As prices have tumbled from February highs, shares in listed luxury companies have all the charm of an excellent investment opportunity, with the added appeal of a pandemic-proof balance sheet.
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Released mid-March, the third Morgan Stanley report, in collaboration with LuxeConsult, on the Swiss watch market shows that out of some 350 brands, the bulk of growth in 2019 came from the seven whose turnover exceeds CHF 1 billion. The analysis also highlights the outperformance of privately owned brands.
The gap continues to widen between luxury watches and entry-level, resulting in a slight increase in total export value alongside a drastic decline in volume. Suppliers suffer as the sector becomes increasingly consolidated.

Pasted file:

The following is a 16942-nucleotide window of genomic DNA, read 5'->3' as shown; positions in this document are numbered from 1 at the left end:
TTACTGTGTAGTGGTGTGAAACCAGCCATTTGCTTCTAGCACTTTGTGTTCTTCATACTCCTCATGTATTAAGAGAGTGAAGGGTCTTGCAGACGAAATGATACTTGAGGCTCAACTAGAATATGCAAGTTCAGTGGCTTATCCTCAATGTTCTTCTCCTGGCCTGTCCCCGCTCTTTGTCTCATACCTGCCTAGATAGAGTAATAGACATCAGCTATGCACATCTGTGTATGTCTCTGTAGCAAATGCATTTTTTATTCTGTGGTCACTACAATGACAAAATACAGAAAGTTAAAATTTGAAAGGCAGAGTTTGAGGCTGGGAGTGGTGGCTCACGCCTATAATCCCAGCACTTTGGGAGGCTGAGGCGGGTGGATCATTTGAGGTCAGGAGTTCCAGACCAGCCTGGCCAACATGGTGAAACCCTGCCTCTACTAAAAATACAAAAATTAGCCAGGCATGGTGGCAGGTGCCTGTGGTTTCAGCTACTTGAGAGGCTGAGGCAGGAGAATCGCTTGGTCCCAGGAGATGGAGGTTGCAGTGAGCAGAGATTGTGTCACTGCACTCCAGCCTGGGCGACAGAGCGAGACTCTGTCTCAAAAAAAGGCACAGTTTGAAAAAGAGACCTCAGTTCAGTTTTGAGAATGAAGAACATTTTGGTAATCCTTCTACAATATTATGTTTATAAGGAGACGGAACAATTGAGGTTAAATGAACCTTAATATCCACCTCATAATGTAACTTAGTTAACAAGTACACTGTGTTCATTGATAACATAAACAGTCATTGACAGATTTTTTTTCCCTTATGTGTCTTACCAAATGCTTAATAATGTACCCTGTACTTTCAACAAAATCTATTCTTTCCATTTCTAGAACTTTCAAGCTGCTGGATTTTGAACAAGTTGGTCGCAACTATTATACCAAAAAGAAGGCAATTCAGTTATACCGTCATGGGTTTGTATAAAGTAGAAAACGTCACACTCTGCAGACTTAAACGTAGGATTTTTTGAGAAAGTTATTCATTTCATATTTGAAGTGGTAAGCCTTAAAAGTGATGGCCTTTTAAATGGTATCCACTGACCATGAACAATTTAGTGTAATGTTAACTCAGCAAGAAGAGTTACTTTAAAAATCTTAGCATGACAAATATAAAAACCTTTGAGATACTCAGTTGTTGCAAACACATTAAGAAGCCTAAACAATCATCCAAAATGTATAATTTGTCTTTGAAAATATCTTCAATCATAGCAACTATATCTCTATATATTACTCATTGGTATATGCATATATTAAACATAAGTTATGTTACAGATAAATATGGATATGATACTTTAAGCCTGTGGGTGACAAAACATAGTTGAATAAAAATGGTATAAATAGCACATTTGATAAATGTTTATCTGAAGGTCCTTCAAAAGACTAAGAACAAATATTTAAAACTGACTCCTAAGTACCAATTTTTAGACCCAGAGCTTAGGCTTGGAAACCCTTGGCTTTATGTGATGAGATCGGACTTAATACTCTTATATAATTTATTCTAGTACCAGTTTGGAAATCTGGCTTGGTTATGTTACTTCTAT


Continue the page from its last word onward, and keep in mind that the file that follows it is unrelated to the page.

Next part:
Patrick Pruniaux, CEO of Ulysse Nardin and Girard-Perregaux, believes watch brands, irrespective of size, fall into two categories: the exciting ones and the others. We found out more at Dubai Watch Week.
At $120 per share or €14.5 billion, LVMH's offer for Tiffany was judged too low. Now the battle is on between luxury mastodons, which includes Richemont and Kering, to take control of the storied American jeweller.
Brands have wised up to the benefits to be gained from associating their name with art venues and exhibitions; creative contexts whose audiences are also potential customers.
Swatch Group is struggling to convince investors. Its share price has been virtually flat since January, after losing 42% over the last seven months of 2018. Richemont, in comparison, is making headway. Meanwhile, French luxury groups are flying high.